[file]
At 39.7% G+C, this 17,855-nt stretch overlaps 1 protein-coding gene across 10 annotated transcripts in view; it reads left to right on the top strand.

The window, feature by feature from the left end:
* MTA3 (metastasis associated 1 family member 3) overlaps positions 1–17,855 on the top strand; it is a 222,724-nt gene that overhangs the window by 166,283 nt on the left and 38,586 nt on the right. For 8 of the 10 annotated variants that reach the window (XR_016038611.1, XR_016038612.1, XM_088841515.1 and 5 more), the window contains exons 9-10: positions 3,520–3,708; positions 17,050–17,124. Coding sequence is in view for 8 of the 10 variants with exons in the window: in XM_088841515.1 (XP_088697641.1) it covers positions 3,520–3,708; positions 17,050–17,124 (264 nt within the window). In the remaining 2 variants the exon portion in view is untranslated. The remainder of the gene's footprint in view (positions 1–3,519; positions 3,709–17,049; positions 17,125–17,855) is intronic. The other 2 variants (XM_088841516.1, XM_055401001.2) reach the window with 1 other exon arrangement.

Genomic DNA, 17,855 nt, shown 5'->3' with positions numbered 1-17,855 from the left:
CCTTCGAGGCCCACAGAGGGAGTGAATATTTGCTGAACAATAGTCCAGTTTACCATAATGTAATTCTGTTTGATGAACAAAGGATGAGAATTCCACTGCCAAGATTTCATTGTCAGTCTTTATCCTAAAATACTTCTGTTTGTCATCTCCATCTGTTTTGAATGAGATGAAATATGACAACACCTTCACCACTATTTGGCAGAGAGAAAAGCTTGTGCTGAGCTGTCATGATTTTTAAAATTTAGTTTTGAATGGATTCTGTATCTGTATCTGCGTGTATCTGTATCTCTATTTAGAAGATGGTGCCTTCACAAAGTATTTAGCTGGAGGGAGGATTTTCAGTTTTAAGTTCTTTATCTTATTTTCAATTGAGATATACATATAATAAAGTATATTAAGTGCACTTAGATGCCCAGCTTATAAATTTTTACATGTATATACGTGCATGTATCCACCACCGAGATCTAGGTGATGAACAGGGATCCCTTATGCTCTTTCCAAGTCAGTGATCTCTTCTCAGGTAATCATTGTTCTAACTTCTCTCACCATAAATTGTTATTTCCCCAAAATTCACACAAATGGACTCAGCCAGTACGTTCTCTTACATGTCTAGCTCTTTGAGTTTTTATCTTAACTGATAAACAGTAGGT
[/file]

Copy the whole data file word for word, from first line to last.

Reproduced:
At 39.7% G+C, this 17,855-nt stretch overlaps 1 protein-coding gene across 10 annotated transcripts in view; it reads left to right on the top strand.

The window, feature by feature from the left end:
* MTA3 (metastasis associated 1 family member 3) overlaps positions 1–17,855 on the top strand; it is a 222,724-nt gene that overhangs the window by 166,283 nt on the left and 38,586 nt on the right. For 8 of the 10 annotated variants that reach the window (XR_016038611.1, XR_016038612.1, XM_088841515.1 and 5 more), the window contains exons 9-10: positions 3,520–3,708; positions 17,050–17,124. Coding sequence is in view for 8 of the 10 variants with exons in the window: in XM_088841515.1 (XP_088697641.1) it covers positions 3,520–3,708; positions 17,050–17,124 (264 nt within the window). In the remaining 2 variants the exon portion in view is untranslated. The remainder of the gene's footprint in view (positions 1–3,519; positions 3,709–17,049; positions 17,125–17,855) is intronic. The other 2 variants (XM_088841516.1, XM_055401001.2) reach the window with 1 other exon arrangement.

Genomic DNA, 17,855 nt, shown 5'->3' with positions numbered 1-17,855 from the left:
CCTTCGAGGCCCACAGAGGGAGTGAATATTTGCTGAACAATAGTCCAGTTTACCATAATGTAATTCTGTTTGATGAACAAAGGATGAGAATTCCACTGCCAAGATTTCATTGTCAGTCTTTATCCTAAAATACTTCTGTTTGTCATCTCCATCTGTTTTGAATGAGATGAAATATGACAACACCTTCACCACTATTTGGCAGAGAGAAAAGCTTGTGCTGAGCTGTCATGATTTTTAAAATTTAGTTTTGAATGGATTCTGTATCTGTATCTGCGTGTATCTGTATCTCTATTTAGAAGATGGTGCCTTCACAAAGTATTTAGCTGGAGGGAGGATTTTCAGTTTTAAGTTCTTTATCTTATTTTCAATTGAGATATACATATAATAAAGTATATTAAGTGCACTTAGATGCCCAGCTTATAAATTTTTACATGTATATACGTGCATGTATCCACCACCGAGATCTAGGTGATGAACAGGGATCCCTTATGCTCTTTCCAAGTCAGTGATCTCTTCTCAGGTAATCATTGTTCTAACTTCTCTCACCATAAATTGTTATTTCCCCAAAATTCACACAAATGGACTCAGCCAGTACGTTCTCTTACATGTCTAGCTCTTTGAGTTTTTATCTTAACTGATAAACAGTAGGT